The story of Kristin
Our journey to diagnosis looks different than most, our journey to our boy also looks different. In the fall of 2019, my husband and I, had 3 small children and decided to take steps forward toward becoming foster parents. By springtime of 2020, we were ready to start our foster parenting classes, but the pandemic suspended in person classes. Eventually we ended up in the first zoom foster parenting classes the state of Missouri ever had. We had extra time in our licensing process, so we took the adoptive parent classes as well. Towards the end of our home study our licensing worker asked if we would consider becoming medical foster parents. Despite me telling her we had zero clue about medical children we agreed to adding medical to our license, but we never thought we would get a call for anything beyond giving simple medications!
Cut to October of 2020, on Halloween, we got a call for our first placement, a six-month-old boy was waiting in the hospital for someone to come. The first phone call didn’t provide much information, we knew he was g-tube fed, had delays, and desperately needed a safe home. We told the caseworker we didn’t know anything about tube feeding and she said we would stay over night at the hospital to train on his care. I expected my husband to say no, we already had 3 children under the age of six, this baby needed a lot of complex care, but my husband said yes and so did I.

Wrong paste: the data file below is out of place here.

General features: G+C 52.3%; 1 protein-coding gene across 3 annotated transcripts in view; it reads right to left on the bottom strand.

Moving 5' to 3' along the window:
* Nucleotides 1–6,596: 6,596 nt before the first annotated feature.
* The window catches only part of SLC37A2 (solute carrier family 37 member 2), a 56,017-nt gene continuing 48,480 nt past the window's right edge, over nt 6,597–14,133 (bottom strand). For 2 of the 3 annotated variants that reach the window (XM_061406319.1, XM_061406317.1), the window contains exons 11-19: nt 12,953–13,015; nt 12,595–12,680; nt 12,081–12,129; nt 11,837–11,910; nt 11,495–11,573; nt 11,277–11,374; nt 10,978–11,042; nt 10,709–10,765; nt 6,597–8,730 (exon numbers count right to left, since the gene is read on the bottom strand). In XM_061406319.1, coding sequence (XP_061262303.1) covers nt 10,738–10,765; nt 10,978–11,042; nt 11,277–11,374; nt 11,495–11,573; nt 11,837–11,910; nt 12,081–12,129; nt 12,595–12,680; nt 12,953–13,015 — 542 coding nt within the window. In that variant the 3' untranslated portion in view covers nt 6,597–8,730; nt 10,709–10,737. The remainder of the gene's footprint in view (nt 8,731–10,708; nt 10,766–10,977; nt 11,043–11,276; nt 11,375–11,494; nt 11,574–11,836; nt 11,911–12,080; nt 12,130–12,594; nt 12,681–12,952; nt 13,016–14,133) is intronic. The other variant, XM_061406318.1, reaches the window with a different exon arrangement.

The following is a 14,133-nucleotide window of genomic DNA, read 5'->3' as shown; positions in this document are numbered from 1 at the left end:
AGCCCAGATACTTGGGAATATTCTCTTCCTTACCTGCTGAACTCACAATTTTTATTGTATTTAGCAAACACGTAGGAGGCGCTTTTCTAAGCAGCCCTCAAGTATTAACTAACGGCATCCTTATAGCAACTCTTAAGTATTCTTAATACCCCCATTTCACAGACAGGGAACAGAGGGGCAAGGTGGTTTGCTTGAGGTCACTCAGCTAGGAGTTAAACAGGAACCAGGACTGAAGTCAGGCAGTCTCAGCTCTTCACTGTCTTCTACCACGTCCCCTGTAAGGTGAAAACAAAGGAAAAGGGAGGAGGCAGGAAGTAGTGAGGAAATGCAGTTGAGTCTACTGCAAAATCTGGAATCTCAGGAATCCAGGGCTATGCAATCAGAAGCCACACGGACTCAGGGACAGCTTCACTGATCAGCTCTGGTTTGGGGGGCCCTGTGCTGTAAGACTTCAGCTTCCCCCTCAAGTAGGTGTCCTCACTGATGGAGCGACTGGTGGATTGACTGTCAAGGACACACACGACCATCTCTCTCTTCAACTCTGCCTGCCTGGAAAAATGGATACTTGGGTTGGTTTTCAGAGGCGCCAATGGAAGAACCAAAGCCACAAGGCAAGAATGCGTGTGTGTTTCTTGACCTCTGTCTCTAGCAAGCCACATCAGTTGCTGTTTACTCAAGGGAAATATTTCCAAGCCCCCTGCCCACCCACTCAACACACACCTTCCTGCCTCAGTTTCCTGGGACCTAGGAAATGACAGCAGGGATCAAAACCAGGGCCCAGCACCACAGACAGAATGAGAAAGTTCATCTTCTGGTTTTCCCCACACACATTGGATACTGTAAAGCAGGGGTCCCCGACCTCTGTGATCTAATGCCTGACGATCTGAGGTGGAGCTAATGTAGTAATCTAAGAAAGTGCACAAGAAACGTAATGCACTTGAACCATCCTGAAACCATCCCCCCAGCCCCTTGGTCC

The following day, we drove two hours to the hospital, so nervous, worrying if we could be who this boy needed. It made no sense, but it was right, a God thing. We had several phone calls with doctors and social workers between our first call and the trip to the hospital we learned the baby had a very long list of complex diagnoses. Entering his hospital room for the first time, laying eyes on him, so small, so frail, so alone was unlike anything I’ve ever experienced. My husband and I just stood there staring at him in silence, after a couple minutes my husband looked at me and said, “he’s with us now”.
We stayed three days and two nights in the hospital before bringing our boy home. During that whirlwind, we learned every aspect of his care, g-tube feeds, oxygen, suctioning, medications, physical therapies and so much more. They told us his genetic diagnosis, KAT6B mutation, no one caring for him knew what it was or what to expect long term. I googled it from the hospital room and read there were less than 100 people diagnosed worldwide. Flooded with instant panic, I stopped googling to focus on learning his day-to-day needs, until we made it home and I could do a deep dive into researching KAT6.